The Clinton Bush Haiti Fund awarded a loan of $174,832 to Fairwinds Trading in January of this year. Fairwinds Trading supports hundreds of artisans by giving them the logistics support, design guidance, and the US market connections that they need to export their art.

The artists participating in this program are eager to earn their own livelihoods, proud to contribute to their “Ayiti Cheri” and are very optimistic, an optimism that is contagious and that energizes the whole community.

Posted in Fragile environments, Haiti, Hazards, IGCSE, Solution to problems, Tectonics, Y7/8 | Leave a Comment »

Worried about a nuclear explosion in Japan?

Posted by Lindy on March 13, 2011


Just follow this link to find out why you shouldn’t be.

More on Japan later

Posted in Hazards, Tectonics | Leave a Comment »

Haiti – Reconstruction : Approximately one third of the refugees have found shelter 22/01/2011

Posted by Lindy on January 22, 2011


http://www.haitilibre.com/en/news-2187-haiti-reconstruction-approximately-one-third-of-the-refugees-have-found-shelter.html

One third of the 1.5 million individuals who have been living in “tent cities” have relocated to date, with another 400,000 expected to relocate over the next 9 months.

This has been achieved by:

  • The return of families to homes that have not only been  fully repaired, but are sturdier and more resilient than before the quake;
  • Temporary housing in people’s neighbourhoods of origin;
  • The repair of building that can be achieved relatively cheaply and quickly.

Underway are:

  • A rural project to build a village for 3000 Haitians by Mission of Hope Haiti
  • A World Bank project to repair houses and build 5000 new housing units in the city
  • A USAID to finance 15,000 serviced sites in new communities in the Cap Haitien and Port-au-Prince  [ A version of a self help project – see urban unit]
  • A  USAID financed housing and neighbourhood upgrading in earthquake-damaged communities for 10,000 households.

Posted in Development, Haiti, IGCSE, Solution to problems, Tectonics, Urban environments | Leave a Comment »

Lahar destroys farmlands

Posted by Lindy on January 7, 2011


5 Jan 2011

http://www.thejakartapost.com/news/2011/01/05/lahar-destroys-farmlands.html

In Magelang, in Central Java on Tuesday. Lahar from the slopes of Mount Merapi has caused chaos in the area. Thousands were forced to flee their homes as lahar from the slopes of Mount Merapi inundated hundreds of houses and destroyed hundreds of hectares of agriculture fields on Monday evening.
Heavy downpours since the afternoon in the regions sent thick layers of volcanic debris down the slope of Merapi, carrying logs and volcanic rocks of up to 2 meters in diameter, destroying everything they hit along the way. The lahar destroyed at least two bridges and four houses.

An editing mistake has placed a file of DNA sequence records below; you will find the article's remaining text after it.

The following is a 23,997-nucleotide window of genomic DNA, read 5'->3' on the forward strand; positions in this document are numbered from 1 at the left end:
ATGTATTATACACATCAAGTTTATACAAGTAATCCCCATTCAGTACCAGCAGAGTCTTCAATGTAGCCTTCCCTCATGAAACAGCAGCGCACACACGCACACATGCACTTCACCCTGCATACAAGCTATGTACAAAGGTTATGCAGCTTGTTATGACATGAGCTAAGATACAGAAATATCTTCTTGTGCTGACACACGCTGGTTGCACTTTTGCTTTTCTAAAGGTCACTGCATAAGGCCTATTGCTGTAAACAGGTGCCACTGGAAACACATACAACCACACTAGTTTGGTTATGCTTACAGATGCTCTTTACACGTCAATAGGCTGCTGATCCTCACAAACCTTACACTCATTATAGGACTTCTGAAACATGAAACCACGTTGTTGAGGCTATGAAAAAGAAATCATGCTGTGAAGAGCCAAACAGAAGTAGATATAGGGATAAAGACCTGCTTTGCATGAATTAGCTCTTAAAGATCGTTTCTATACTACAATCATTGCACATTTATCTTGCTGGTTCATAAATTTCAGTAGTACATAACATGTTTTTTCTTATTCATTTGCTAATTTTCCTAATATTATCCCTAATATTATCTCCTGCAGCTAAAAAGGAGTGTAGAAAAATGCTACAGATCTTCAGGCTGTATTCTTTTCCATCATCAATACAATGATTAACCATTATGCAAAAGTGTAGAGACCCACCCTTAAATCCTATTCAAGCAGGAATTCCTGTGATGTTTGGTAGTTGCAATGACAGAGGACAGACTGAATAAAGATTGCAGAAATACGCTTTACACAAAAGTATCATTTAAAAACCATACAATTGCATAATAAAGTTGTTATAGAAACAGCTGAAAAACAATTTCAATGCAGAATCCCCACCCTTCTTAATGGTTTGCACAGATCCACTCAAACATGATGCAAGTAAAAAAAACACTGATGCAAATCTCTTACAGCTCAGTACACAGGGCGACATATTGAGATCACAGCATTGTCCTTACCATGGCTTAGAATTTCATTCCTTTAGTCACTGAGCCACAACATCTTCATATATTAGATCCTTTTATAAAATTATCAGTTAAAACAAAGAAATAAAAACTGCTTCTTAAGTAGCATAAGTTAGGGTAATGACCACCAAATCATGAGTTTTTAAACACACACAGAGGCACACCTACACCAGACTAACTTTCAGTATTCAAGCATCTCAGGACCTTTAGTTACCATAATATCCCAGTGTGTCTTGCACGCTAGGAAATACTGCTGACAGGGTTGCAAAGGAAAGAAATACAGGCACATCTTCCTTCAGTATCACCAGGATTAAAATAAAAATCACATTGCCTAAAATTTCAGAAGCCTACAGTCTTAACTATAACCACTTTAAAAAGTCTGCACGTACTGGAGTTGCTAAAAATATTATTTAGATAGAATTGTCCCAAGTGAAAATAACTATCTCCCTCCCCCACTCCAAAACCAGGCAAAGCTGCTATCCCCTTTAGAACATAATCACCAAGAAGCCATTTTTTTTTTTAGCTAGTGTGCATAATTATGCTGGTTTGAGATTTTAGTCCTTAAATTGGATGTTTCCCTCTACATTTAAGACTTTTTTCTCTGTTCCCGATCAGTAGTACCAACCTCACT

The administration  had also been normalizing the stream along the river and deployed heavy equipment at the locations in case they were needed.Two excavators were deployed to help normalize the highway. However, due to the thick layers of volcanic materials, they had not yet been able to completely clear them from the road as of Tuesday afternoon.

Lahar will continue to threaten areas along the banks of the 12 rivers originating at Merapi as those rivers are still filled with thick layers of volcanic materials of up to 17 kilometers down their streams, ready to travel as heavy rain pours over the region.

Posted in Hazards, Physical Geography, Tectonics, Y9 | Leave a Comment »

Solar lights the way for a new Haiti

Posted by Lindy on December 9, 2010


http://www.cleanenergyauthority.com/solar-energy-news/solar-lights-for-haiti-120910/

 

Before the January 12th earthquake, only 12.5% of the population was joined to the electricity grid. After the quake, diesel fuel was more difficult to get and more expensive. Much of Haiti was left in darkness. But solar power could be the light at the end of the tunnel.

Thousands of LED handheld lanterns have been issued, together with solar district lighting. Solar cookers and solar purification plants are now being shipped in. The latter are even more important since the outbreak of cholera, which has not been seen in Haiti for several generations.

But this solar input is not just as a result of the quake. As early as 2008, researchers were in Haiti to see what sources of power, that could be provided by solar, would best meet the needs of the people there.

Dan Schnitzer conducted surveys asking residents what kind of help they most wanted in conquering their energy woes. He found that the average Haitian family spent 10 percent of its annual $1,200 income on kerosene and candles and another 5 percent on charging up their cell phones at 25 cents a pop.

He presented them with a list of 10 technologies including solar-powered streetlights and community facilities, biofuel systems, home solar systems and portable solar lights. More than 75 percent of the 300 or more Haitians he surveyed said they were most interested in home solar systems and portable solar-powered lights.

Schnitzer and his partners decided to open a retail store selling home solar systems for $240 that would provide a basic home with energy-efficient lighting and enough extra power to charge a cell phone. The $240 kits are complete with installation, wires, battery back-up and light bulbs, he said. The store opened in July 2010.

But this work was quickly overtaken once it had been realized how many women and children were at risk of attack in the camps, largely due to lack of light. So solar lights for the tents and hand held torches became a priority for many NGOs.

Posted in Appropriate technology, Haiti, Hazards, Tectonics | Leave a Comment »